Employee Financial Wellness Impacts Your Business Growth


If you are trying to grow your business, you have probably discovered that there are a few ways that you can do that. For example, you could increase profits by cutting expenses, increasing sales, or by providing an excellent customer experience that extends your reputation and word-of-mouth referrals.

All of these approaches have one important thing in common: Employees. This is why employee engagement is so important and why many HR professionals and business owners are learning more about it. As the Consumer Finance Protection Bureau reports:

“Engaged employees are defined as those who are not only satisfied with their jobs, their companies, and the conditions of their employment, they are also enthusiastic and committed to the mission of the company where they work and they are willing to expend extra effort to see their employer succeed. In seeking to promote engagement, HR professionals are trying to motivate employees ‘to go the extra mile.’”

One key way to increase employee engagement is to address financial goals. Doing so can impact your business goals for the better.

 Financial Stress Impacts the Bottom Line

There are several ways that the financial wellness of employees can affect your company’s bottom line, both directly and indirectly.  Some of these ways include:

  • Wage garnishments. When employees have too much debt, their debtors are more likely to request wage garnishments. There are substantial guidelines for garnishment procedures that can cost a business to implement. These costs are difficult to recoup because you cannot charge a fee or dismiss an employee for garnishment.
  • Risk of theft or embezzlement. The more financially stressed an employee is, the more likely they are to steal.
  • Absenteeism or presenteeism. Stress causes illness, both mental and physical, and increases the likelihood of calling out sick. While at work, time spent addressing financial issues is lost productivity and quality of work.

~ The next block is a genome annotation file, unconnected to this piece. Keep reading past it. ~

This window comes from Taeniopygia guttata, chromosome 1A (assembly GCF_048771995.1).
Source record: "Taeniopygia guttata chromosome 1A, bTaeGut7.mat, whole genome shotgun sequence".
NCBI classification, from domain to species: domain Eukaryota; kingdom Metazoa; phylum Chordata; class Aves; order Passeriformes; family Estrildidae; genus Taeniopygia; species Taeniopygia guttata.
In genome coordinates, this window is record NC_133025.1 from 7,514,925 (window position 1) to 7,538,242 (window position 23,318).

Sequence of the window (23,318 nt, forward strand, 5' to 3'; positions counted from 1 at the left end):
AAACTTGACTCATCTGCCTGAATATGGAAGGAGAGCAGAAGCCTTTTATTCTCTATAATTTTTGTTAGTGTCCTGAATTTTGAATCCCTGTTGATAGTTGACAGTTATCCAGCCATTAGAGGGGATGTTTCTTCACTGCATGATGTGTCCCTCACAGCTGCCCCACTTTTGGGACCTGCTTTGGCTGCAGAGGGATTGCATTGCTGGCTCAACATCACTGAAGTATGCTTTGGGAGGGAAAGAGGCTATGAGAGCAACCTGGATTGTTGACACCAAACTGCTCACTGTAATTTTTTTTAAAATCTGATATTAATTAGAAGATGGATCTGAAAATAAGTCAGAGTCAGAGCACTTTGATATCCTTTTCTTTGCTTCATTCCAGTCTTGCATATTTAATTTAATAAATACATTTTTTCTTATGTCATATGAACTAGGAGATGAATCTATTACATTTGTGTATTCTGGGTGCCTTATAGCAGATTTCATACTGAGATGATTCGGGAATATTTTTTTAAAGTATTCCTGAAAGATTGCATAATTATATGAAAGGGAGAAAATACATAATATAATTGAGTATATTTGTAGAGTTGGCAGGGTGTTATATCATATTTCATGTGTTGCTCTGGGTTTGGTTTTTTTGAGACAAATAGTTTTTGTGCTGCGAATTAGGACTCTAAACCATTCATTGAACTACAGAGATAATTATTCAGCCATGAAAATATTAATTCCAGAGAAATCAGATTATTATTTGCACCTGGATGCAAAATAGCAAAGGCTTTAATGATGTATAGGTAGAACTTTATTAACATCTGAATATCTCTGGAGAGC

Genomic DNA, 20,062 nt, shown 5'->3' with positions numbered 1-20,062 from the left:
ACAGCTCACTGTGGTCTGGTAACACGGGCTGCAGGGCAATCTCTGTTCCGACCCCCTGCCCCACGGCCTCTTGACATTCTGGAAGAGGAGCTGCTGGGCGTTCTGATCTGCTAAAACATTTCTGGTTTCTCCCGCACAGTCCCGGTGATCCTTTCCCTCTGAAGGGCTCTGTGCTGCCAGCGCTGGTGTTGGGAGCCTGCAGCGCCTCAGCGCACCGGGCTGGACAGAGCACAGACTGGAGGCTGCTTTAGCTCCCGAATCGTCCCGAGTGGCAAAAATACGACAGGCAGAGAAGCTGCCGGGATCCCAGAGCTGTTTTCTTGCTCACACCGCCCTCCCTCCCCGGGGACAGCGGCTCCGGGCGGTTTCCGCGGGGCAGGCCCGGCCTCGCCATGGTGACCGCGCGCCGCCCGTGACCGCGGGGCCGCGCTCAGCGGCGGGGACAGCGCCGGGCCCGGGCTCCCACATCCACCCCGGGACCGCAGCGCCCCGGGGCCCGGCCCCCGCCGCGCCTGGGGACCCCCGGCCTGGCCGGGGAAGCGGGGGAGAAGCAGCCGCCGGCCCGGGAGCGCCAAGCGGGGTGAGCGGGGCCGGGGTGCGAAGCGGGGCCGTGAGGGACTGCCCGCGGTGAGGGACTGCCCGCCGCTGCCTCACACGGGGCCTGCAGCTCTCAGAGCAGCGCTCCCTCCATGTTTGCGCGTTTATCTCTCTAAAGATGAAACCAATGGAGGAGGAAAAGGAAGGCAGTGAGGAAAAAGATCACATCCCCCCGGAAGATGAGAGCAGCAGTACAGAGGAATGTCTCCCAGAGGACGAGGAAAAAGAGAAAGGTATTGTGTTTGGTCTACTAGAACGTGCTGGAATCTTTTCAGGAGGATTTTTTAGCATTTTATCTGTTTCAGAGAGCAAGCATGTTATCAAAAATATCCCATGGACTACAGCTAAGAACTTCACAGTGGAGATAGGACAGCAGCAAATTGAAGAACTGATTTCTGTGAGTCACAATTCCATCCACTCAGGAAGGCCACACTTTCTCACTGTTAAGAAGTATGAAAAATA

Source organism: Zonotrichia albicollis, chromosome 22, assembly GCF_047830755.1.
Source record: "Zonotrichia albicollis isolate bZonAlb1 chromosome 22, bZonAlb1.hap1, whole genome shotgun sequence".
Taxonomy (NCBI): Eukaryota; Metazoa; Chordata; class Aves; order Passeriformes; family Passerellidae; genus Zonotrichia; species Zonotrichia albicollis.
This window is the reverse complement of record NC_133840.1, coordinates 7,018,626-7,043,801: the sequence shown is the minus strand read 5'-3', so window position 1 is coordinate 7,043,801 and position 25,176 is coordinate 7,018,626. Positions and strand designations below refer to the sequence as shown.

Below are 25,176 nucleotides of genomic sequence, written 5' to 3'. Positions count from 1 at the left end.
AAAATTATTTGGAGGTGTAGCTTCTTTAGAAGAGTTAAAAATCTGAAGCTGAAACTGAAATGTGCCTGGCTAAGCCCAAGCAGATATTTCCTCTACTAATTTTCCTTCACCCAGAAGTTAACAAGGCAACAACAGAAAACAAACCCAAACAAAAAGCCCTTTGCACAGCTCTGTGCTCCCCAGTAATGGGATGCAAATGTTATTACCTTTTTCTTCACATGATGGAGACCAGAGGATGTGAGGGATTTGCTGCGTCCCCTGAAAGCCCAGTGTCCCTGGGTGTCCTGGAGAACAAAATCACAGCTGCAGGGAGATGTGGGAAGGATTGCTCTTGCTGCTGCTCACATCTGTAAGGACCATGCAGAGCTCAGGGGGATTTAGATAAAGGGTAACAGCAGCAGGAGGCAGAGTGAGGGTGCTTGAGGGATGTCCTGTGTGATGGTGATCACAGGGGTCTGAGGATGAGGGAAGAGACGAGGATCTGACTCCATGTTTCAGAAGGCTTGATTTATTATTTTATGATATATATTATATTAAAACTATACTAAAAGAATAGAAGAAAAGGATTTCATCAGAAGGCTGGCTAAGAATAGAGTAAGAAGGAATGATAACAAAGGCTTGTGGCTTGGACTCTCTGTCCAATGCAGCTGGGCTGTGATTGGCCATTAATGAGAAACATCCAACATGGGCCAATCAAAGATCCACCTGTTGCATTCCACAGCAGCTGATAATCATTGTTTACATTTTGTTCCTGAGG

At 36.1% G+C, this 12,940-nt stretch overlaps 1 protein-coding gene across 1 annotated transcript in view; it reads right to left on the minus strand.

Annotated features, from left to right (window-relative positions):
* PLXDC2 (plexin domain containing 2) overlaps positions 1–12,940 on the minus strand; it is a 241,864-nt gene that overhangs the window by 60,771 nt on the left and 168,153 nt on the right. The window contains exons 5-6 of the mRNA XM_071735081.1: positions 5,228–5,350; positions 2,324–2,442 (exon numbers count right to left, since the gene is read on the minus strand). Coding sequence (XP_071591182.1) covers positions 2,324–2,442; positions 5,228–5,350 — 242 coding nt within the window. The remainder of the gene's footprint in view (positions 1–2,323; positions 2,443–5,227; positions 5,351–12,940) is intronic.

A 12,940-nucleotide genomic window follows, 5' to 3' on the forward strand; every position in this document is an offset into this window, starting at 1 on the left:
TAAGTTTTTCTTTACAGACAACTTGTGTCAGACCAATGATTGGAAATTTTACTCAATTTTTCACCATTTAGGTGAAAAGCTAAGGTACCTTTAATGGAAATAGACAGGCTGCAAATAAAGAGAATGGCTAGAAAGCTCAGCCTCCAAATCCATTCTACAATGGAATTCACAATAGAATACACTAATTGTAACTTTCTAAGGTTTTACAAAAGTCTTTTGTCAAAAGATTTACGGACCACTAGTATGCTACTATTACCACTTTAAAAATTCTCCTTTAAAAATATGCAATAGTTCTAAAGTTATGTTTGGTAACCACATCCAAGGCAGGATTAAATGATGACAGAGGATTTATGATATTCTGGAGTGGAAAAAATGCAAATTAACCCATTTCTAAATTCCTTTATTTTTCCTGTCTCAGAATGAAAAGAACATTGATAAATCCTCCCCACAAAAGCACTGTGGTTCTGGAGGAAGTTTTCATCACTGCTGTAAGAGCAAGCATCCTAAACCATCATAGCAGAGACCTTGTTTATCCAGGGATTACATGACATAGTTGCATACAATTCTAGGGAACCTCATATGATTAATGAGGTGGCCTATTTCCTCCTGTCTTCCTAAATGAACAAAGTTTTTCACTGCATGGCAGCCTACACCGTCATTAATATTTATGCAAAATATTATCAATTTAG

• Health care costs.  According to the American Management Association, financially stressed employees are more likely to have heart attacks, ulcers, digestive issues, migraines, anxiety, and depression issues.
  • Poor customer experience. Employees who are preoccupied and stressed are less likely to “go the extra mile” for a customer.
  • Retirement plans. Retirement plans. If you sponsor your employee’s retirement plan, they are subject to regulatory nondiscrimination tests. The purpose of nondiscrimination testing is to make sure that a 401(k) plan does not benefit highly paid employees more than other employees. Plans that fail nondiscrimination testing usually do so because of low participation and contribution levels among lower-paid employees.  Financial education can help all employees to better manage their money and save for retirement.

Many companies have started to recognize the upside to helping their employees deal with financial stress. By offering financial wellness programs, they have discovered that they can build loyalty, increase productivity and engagement, and improve job satisfaction.

You can start now with a no-cost and easy-to-implement option of an onsite Lunch and Learn seminar. Show your employees that you care about their wellbeing, and watch how their engagement increases job performance improves.

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About Author

Maria Porto
Maria Porto

Maria Porto is Hanscom FCU's assistant vice president of partner relations. She may be reached at mporto@hfcu.org.

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